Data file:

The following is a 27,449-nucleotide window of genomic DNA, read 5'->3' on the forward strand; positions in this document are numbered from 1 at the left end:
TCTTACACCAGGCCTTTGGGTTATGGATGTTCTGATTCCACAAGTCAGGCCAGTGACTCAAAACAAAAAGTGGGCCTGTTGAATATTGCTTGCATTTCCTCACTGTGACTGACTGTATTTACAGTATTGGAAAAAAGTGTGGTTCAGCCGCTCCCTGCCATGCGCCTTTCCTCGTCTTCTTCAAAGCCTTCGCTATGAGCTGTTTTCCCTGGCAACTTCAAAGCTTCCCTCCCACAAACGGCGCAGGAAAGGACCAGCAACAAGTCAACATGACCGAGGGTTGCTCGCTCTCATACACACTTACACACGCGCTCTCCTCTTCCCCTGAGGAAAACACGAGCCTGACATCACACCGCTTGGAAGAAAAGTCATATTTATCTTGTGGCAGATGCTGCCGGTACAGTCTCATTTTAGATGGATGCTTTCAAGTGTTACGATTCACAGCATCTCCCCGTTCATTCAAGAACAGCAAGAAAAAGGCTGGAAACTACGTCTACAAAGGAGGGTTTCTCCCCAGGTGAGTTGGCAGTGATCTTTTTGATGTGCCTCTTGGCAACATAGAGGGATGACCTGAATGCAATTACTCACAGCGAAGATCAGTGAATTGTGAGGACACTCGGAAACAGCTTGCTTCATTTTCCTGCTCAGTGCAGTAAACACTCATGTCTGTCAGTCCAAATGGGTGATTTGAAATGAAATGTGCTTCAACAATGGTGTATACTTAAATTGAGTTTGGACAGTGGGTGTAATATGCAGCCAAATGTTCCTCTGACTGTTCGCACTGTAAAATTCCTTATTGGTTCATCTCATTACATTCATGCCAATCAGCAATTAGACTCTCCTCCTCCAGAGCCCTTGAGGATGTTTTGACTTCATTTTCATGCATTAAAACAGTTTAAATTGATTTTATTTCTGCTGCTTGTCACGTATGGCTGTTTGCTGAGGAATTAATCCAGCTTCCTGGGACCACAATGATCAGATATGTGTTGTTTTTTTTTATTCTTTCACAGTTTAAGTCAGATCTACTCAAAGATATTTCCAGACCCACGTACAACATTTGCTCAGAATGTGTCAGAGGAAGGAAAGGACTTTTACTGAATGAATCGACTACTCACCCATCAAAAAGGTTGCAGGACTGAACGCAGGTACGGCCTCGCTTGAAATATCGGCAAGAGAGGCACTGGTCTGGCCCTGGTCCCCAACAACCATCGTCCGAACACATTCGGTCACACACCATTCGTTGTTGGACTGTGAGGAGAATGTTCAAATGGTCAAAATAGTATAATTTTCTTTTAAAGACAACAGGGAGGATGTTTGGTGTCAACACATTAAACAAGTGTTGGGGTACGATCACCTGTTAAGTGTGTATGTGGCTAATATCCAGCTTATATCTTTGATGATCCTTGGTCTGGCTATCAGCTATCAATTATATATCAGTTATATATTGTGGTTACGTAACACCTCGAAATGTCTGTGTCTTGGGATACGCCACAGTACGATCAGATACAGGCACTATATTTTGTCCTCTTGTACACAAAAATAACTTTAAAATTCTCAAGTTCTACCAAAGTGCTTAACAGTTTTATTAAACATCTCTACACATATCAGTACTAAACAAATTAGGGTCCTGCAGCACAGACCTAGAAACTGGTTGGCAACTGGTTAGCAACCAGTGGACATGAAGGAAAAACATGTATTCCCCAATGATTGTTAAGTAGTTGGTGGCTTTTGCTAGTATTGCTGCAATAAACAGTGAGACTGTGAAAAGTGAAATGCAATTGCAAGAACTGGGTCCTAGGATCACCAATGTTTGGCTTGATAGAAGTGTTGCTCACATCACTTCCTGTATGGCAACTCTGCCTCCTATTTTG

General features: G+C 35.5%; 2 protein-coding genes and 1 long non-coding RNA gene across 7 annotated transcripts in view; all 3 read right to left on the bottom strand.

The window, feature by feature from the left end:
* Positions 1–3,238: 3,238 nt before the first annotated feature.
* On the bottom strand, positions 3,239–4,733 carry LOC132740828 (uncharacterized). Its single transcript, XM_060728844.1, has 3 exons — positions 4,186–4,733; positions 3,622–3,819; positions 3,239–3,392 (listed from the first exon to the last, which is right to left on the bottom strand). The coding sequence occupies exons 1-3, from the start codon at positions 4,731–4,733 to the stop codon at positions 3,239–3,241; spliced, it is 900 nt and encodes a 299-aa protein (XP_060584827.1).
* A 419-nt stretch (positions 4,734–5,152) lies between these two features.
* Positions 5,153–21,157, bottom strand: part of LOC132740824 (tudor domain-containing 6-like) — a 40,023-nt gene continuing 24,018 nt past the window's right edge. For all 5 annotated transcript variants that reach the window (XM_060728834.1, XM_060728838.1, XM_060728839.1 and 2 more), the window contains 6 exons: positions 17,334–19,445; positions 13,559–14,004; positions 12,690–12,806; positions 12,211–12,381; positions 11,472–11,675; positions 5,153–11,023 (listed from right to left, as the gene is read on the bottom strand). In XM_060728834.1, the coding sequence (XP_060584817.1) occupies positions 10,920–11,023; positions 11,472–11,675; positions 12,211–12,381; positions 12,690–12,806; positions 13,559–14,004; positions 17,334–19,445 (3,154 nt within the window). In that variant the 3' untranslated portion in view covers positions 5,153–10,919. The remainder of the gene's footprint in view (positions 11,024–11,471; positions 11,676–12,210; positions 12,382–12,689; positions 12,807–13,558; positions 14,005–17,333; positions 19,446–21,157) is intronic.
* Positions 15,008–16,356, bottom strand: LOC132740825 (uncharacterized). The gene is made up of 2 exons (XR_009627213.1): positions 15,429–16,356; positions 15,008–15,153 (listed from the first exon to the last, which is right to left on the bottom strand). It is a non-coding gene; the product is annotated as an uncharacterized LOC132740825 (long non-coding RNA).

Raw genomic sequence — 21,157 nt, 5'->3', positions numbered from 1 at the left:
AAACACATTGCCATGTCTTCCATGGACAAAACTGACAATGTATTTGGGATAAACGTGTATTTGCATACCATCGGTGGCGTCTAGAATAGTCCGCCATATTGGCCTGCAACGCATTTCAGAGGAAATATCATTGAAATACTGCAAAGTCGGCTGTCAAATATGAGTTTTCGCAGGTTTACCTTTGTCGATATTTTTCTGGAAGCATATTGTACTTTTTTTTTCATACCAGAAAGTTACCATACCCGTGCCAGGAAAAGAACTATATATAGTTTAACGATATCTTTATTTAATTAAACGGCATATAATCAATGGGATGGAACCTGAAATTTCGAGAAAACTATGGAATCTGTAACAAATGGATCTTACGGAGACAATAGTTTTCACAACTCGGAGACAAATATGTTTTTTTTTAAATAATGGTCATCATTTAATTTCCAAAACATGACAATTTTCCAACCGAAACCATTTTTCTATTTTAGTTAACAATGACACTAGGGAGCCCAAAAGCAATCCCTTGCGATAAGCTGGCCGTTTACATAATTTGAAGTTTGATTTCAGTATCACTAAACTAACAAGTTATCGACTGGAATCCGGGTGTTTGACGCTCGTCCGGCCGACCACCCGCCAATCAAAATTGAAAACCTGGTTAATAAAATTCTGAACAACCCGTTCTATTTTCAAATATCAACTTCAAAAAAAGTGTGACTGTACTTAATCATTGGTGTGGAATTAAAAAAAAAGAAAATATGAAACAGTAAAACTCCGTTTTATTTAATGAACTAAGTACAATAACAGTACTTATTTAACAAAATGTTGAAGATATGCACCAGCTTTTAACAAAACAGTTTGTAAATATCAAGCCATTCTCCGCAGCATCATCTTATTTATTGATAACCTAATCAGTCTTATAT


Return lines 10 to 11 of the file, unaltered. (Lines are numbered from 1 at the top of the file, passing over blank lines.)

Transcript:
Raw genomic sequence — 21,157 nt, 5'->3', positions numbered from 1 at the left:
AAACACATTGCCATGTCTTCCATGGACAAAACTGACAATGTATTTGGGATAAACGTGTATTTGCATACCATCGGTGGCGTCTAGAATAGTCCGCCATATTGGCCTGCAACGCATTTCAGAGGAAATATCATTGAAATACTGCAAAGTCGGCTGTCAAATATGAGTTTTCGCAGGTTTACCTTTGTCGATATTTTTCTGGAAGCATATTGTACTTTTTTTTTCATACCAGAAAGTTACCATACCCGTGCCAGGAAAAGAACTATATATAGTTTAACGATATCTTTATTTAATTAAACGGCATATAATCAATGGGATGGAACCTGAAATTTCGAGAAAACTATGGAATCTGTAACAAATGGATCTTACGGAGACAATAGTTTTCACAACTCGGAGACAAATATGTTTTTTTTTAAATAATGGTCATCATTTAATTTCCAAAACATGACAATTTTCCAACCGAAACCATTTTTCTATTTTAGTTAACAATGACACTAGGGAGCCCAAAAGCAATCCCTTGCGATAAGCTGGCCGTTTACATAATTTGAAGTTTGATTTCAGTATCACTAAACTAACAAGTTATCGACTGGAATCCGGGTGTTTGACGCTCGTCCGGCCGACCACCCGCCAATCAAAATTGAAAACCTGGTTAATAAAATTCTGAACAACCCGTTCTATTTTCAAATATCAACTTCAAAAAAAGTGTGACTGTACTTAATCATTGGTGTGGAATTAAAAAAAAAGAAAATATGAAACAGTAAAACTCCGTTTTATTTAATGAACTAAGTACAATAACAGTACTTATTTAACAAAATGTTGAAGATATGCACCAGCTTTTAACAAAACAGTTTGTAAATATCAAGCCATTCTCCGCAGCATCATCTTATTTATTGATAACCTAATCAGTCTTATAT